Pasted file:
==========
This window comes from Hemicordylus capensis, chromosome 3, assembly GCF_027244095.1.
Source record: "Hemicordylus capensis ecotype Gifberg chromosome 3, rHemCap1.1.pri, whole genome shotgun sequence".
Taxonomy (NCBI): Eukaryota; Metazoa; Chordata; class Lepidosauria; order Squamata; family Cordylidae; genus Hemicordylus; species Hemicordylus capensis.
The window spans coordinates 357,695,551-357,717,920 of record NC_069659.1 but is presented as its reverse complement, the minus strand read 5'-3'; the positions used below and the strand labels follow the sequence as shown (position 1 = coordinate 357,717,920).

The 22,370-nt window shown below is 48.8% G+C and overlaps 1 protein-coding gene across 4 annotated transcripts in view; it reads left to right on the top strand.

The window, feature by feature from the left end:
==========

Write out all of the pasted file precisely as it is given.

This window comes from Hemicordylus capensis, chromosome 3, assembly GCF_027244095.1.
Source record: "Hemicordylus capensis ecotype Gifberg chromosome 3, rHemCap1.1.pri, whole genome shotgun sequence".
Taxonomy (NCBI): Eukaryota; Metazoa; Chordata; class Lepidosauria; order Squamata; family Cordylidae; genus Hemicordylus; species Hemicordylus capensis.
The window spans coordinates 357,695,551-357,717,920 of record NC_069659.1 but is presented as its reverse complement, the minus strand read 5'-3'; the positions used below and the strand labels follow the sequence as shown (position 1 = coordinate 357,717,920).

The 22,370-nt window shown below is 48.8% G+C and overlaps 1 protein-coding gene across 4 annotated transcripts in view; it reads left to right on the top strand.

The window, feature by feature from the left end: